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The emergence of immune checkpoint inhibitors (ICIs) have drastically enhanced survival outcomes in patients with metastatic melanoma. Ipilimumab, an anti-CTLA-4 antibody, was the first ICI to be approved for unresected and metastatic melanoma in 2011, with the anti-PD-(L)1 antibodies pembrolizumab and nivolumab following suit.1 Combination therapies such as nivolumab and relatlimab, which targets LAG-3, have additionally resulted in improved survival outcomes and was approved by the FDA in 2022. 2
Vidutolimod, a novel CpG-A Toll-like receptor 9 (TLR9) inhibitor packaged within a virus-like particle (VLP), stimulates interferon alpha (IFN-α) production and has displayed promising clinical activity in combination with ICIs in patients with untreated and PD-1 refectory melanoma. 3 In an open-label Phase II trial (NCT03618641),
neoadjuvant vidutolimod and nivolumab showed encouraging responses in patients with high-risk, stage III B/C/D resectable melanoma. 4 The results of the trial were presented at the 37th Annual Meeting of the Society for Immunotherapy in Cancer (SITC 2022) in Boston, MA.
A total of 31 patients were recruited; vidutolimod and nivolumab were administered over a period of 7 weeks pre-surgery. Following surgery, treatment continued for 48 weeks. Primary endpoints included major pathologic response (MPR) rate and reports of dose-limiting toxicity (DLT), whereas radiographic response, relapse-free survival (RFS), distant metastasis-free survival (DMFS) and overall survival (OS) were the secondary endpoints.
Despite RFS being observed in 57% of treated patients with a median follow-up of 26.5 months, the primary endpoint was not reached. The 2-year overall survival rate was 100%, the 2-year DMFS year was 94%, and the 2-year RFS rate was 88%. The dual combination therapy was also shown to have minimal toxicity, with no DLTs reported. A majority of grade 1/2 treatment-related adverse events (TRAEs) were fever, flu-like symptoms, and fatigue. 8 grade 3 TRAEs were observed, which included hypertension as well as colitis, and no grade 4 or above TRAEs were reported.
Vidutolimod and nivolumab in the neoadjuvant setting have demonstrated to be well tolerated and efficacious in patients with high-risk melanoma with robust MPR, DMFS and OS rates observed. The results of this Phase II trial consequently merit further research into this promising combination.
Checkpoint inhibitors such as pembrolizumab and nivolumab have been practice-changing within the field of colorectal cancer (CRC) research, making a noticeable impact in treating high microsatellite instability (MSI-H) tumors.5 However, immunotherapy has had limited success in microsatellite stable (MSS)-CRC as they are characterized as immune-desert tumors. As a result, MSS CRC remains a great unmet need, despite constituting 95% of all metastatic CRC cases.6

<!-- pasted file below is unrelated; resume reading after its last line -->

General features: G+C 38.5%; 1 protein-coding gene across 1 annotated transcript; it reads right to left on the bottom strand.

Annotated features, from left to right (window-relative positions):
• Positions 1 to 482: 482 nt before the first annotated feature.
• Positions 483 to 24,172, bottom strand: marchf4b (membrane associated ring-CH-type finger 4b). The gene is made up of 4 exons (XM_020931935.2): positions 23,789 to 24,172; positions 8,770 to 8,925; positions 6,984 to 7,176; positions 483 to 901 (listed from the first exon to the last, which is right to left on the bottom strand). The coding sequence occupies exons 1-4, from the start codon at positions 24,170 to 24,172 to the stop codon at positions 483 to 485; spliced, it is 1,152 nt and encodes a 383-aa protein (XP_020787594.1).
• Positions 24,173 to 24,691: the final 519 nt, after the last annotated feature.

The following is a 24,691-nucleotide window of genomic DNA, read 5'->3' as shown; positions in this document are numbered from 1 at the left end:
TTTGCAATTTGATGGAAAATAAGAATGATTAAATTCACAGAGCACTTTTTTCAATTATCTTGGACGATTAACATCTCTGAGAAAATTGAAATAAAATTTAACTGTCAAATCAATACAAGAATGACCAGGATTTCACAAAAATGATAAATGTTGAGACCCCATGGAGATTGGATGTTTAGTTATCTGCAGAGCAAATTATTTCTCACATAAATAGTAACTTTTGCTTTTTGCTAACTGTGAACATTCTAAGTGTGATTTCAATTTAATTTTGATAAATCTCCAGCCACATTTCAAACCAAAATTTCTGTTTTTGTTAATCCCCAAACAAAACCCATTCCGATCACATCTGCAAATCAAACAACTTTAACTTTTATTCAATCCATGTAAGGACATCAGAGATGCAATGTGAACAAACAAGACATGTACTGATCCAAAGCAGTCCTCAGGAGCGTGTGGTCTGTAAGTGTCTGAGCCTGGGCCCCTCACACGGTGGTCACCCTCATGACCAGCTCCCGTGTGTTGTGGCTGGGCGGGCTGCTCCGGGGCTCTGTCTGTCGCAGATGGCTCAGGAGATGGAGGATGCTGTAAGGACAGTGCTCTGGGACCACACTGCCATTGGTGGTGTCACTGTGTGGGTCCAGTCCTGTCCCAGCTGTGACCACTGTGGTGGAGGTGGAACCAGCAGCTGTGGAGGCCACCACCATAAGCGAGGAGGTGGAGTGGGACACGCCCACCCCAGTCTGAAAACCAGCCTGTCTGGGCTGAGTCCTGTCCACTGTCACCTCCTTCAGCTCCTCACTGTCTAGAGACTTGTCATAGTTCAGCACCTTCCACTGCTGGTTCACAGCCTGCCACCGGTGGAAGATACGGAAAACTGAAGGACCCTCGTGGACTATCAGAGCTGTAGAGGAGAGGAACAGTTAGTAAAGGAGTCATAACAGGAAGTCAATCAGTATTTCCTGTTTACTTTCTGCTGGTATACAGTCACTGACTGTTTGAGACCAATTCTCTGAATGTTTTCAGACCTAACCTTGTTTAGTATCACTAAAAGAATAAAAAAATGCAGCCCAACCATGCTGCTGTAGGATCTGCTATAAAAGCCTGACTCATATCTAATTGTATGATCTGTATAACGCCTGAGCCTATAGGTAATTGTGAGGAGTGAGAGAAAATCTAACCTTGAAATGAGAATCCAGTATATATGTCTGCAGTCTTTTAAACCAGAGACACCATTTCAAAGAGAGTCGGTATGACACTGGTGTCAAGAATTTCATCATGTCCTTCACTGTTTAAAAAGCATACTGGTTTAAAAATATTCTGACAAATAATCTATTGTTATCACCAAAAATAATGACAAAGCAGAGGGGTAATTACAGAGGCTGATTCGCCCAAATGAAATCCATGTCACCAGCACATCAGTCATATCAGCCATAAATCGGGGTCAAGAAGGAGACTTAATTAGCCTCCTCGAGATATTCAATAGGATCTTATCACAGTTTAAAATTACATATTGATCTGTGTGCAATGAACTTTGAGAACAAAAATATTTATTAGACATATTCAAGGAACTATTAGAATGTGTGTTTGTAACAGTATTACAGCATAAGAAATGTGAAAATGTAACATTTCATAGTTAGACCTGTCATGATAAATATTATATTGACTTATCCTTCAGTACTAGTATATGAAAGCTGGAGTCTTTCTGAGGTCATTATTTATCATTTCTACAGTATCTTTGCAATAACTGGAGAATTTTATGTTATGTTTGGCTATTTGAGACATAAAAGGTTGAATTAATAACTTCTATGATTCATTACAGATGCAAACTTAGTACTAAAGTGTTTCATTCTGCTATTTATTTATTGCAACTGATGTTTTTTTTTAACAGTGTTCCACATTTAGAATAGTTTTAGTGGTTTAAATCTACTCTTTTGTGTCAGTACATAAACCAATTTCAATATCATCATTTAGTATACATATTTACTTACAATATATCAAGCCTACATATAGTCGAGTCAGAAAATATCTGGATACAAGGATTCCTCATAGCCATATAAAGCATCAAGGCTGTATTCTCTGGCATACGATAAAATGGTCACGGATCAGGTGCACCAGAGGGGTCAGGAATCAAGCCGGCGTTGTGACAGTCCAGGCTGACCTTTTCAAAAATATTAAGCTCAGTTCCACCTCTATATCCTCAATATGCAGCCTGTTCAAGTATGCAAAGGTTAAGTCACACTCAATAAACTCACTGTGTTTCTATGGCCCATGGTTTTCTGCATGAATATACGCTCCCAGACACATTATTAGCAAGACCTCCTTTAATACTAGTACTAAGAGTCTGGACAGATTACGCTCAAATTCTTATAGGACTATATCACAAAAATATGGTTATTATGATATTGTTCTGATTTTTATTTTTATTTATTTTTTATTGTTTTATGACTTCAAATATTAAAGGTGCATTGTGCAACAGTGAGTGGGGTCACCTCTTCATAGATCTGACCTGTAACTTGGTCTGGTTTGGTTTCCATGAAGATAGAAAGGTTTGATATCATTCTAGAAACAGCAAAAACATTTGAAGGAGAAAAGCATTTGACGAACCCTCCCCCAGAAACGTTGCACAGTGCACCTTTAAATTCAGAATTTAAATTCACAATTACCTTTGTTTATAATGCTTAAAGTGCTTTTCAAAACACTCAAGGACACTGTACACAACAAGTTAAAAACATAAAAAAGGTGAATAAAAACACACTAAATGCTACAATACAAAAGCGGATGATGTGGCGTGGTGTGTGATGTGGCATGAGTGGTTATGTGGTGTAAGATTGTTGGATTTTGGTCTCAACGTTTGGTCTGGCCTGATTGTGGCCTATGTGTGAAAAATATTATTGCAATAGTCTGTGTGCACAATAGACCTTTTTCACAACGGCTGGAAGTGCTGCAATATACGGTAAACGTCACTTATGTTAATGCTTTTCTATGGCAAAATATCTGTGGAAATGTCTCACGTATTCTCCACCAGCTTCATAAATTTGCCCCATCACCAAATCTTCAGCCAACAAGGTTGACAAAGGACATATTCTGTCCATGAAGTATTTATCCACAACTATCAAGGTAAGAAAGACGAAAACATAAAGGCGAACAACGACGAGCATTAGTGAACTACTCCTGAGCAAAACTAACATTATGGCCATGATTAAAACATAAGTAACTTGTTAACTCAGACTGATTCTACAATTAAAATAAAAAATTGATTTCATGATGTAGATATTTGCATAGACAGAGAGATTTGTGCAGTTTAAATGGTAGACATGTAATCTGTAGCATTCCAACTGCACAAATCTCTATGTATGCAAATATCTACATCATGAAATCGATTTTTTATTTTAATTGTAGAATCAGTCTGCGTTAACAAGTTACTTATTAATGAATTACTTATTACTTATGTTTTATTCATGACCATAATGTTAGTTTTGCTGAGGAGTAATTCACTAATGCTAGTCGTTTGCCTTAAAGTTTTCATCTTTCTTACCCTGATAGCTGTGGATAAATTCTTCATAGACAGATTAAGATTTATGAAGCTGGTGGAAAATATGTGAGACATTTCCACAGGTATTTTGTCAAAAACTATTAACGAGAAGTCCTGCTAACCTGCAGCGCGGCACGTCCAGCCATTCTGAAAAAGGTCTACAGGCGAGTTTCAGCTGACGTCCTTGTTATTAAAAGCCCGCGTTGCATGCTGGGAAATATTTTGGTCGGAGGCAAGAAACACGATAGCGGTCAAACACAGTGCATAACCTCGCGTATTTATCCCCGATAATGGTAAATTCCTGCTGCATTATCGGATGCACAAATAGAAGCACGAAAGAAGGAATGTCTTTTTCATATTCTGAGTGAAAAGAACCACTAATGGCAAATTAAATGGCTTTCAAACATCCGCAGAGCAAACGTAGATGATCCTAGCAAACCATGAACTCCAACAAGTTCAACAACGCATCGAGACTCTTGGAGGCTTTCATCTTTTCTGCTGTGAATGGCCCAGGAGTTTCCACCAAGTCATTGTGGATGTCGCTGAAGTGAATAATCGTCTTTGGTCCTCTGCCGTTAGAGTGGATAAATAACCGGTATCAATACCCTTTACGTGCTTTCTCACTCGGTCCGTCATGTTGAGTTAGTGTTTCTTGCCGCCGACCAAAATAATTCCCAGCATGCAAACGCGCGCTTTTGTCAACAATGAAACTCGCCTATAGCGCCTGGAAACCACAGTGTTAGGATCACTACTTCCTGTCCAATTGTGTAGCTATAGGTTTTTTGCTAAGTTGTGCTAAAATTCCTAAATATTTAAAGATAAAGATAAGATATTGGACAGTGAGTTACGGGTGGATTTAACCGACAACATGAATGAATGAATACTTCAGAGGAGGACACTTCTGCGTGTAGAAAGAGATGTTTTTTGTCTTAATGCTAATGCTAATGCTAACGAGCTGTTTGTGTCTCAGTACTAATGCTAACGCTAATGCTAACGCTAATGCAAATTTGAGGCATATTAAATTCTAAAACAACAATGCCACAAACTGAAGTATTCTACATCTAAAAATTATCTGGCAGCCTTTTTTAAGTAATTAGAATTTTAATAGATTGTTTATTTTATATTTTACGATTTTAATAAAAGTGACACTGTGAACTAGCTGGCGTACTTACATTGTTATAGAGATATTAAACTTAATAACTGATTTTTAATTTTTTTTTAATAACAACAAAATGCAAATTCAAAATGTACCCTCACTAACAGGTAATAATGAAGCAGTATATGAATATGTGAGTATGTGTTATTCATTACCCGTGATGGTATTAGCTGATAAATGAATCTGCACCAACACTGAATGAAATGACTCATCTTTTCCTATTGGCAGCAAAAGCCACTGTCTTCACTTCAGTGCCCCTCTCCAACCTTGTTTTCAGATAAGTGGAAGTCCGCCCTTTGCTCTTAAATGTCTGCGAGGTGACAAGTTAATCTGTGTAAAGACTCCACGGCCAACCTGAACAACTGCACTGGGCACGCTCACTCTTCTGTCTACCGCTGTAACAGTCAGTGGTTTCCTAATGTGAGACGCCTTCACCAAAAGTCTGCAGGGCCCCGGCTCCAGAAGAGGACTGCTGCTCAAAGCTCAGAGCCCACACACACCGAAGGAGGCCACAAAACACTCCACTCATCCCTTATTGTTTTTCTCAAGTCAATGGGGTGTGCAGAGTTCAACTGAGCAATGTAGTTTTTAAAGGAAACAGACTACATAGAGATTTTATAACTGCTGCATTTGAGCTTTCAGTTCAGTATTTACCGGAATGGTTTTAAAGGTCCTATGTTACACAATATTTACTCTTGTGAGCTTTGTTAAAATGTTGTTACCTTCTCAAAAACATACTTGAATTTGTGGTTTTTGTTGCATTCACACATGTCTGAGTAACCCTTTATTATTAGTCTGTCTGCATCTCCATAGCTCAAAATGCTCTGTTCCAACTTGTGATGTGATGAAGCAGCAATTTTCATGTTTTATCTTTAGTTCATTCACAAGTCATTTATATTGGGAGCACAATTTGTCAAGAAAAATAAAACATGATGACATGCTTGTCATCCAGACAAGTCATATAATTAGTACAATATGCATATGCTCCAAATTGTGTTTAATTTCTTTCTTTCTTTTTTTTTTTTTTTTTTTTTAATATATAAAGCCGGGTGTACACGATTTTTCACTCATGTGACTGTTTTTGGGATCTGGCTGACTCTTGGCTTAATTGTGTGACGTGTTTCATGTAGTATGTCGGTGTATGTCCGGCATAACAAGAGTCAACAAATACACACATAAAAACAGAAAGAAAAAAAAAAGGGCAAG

PVR-related Ig domain containing (PVRIG) has been identified as a receptor for PVRL2, a ligand overexpressed in certain cancers, and is predominantly expressed in T cells and natural killer (NK) cells.7,8 This has provided a much needed therapeutic target for researchers and spurned the development of COM701, a first in-class monoclonal antibody. 9 A Phase I trial (NCT03667716) was conducted to assess COM701 with nivolumab in patients with MSS-CRC.10
The Phase I trial enrolled 22 patients, where patients have received a median of 3 prior lines of therapy. 2 patients have previously received anti-PD(L)1 ICIs and 17 had liver metastases. The primary objective was safety and tolerability of COM701 plus nivolumab, and secondary objectives included the immunogenicity and antitumor activity of this investigational therapy.
An overall response rate (ORR) of 9% was reported across all patients receiving COM701 plus nivolumab, which was superior to that of patients receiving the standard of care consisting of regorafenib or TAS-102 (trifluridine–tipiracil). Preliminary antitumor activity was additionally detected in patients with liver metastases, where 2 out of 17 patients achieved a partial or complete response and a disease
control rate of 29% was additionally reported in this subgroup.
COM701 and nivolumab demonstrated an encouraging safety profile, and further analysis of immune responses in responders showed tumor microenvironment immune activation. The findings subsequently highlight the potential of COM701 in immunologically cold tumors.
Patients with MSS-CRC have been a subgroup of patients who have non-inflamed tumors and therefore historically not had favorable outcomes with immunotherapy. COM701 with nivolumab have exhibited promising efficacy and safety in this Phase I trial and an further Phase I trial (NCT04570839) investigating triple blockade of PVRIG, TIGIT and PD-1 with COM701, BMS-986207 and nivolumab respectively in solid tumors is underway.
Written by Simon Ng
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